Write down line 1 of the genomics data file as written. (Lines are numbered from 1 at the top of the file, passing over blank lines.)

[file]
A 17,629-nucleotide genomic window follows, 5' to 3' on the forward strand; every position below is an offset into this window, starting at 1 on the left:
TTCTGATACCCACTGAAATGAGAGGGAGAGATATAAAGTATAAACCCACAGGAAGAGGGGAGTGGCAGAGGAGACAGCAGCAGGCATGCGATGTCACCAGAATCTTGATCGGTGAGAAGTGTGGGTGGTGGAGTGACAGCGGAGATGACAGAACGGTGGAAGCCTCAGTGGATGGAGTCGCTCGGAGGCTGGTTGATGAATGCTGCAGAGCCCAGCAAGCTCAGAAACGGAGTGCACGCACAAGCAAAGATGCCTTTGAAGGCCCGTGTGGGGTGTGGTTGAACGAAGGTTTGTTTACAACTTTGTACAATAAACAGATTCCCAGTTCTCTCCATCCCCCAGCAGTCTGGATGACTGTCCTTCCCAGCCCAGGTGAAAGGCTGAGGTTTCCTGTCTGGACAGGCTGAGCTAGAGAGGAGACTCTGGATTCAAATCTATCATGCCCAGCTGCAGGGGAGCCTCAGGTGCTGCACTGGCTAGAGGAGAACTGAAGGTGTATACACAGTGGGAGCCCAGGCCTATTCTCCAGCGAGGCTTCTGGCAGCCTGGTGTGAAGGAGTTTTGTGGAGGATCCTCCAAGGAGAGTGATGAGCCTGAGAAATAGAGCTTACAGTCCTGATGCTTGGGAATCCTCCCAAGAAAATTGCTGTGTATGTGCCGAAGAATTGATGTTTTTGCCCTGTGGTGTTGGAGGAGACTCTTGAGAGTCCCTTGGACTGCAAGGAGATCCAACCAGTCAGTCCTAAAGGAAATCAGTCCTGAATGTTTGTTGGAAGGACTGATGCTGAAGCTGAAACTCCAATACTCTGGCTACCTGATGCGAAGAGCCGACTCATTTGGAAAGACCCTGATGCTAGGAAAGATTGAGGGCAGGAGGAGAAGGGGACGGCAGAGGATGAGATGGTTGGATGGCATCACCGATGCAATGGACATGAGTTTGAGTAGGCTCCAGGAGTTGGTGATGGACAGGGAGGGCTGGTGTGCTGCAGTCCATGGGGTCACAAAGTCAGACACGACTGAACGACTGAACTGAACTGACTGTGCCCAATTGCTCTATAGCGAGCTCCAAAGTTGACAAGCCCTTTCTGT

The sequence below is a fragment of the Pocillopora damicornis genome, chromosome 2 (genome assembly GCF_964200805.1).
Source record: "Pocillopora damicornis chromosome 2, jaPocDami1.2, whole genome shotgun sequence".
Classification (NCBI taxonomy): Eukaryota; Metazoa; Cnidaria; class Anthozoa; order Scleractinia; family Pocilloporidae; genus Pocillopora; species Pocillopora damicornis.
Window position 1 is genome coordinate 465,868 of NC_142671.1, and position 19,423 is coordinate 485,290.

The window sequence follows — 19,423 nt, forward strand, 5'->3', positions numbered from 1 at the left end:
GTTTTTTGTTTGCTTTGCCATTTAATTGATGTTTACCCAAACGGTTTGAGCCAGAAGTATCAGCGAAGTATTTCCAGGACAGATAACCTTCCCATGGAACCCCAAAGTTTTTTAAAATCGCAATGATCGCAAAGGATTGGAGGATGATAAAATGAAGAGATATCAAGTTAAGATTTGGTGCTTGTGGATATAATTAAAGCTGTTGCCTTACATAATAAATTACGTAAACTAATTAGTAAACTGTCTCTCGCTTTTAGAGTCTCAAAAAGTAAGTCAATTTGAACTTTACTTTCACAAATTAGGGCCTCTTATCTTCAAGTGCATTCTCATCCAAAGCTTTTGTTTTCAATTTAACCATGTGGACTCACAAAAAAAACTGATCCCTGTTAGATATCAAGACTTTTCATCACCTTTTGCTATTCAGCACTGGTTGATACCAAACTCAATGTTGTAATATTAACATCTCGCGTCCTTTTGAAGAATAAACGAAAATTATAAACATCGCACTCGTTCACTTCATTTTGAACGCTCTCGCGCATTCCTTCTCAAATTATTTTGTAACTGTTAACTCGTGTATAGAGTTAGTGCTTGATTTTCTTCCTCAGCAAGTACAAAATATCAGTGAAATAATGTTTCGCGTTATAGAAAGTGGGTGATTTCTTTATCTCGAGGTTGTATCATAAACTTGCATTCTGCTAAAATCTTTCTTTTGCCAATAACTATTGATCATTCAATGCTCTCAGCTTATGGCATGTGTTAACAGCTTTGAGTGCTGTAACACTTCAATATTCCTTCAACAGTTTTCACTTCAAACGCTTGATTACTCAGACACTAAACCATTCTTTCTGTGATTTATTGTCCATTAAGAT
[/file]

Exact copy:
A 17,629-nucleotide genomic window follows, 5' to 3' on the forward strand; every position below is an offset into this window, starting at 1 on the left: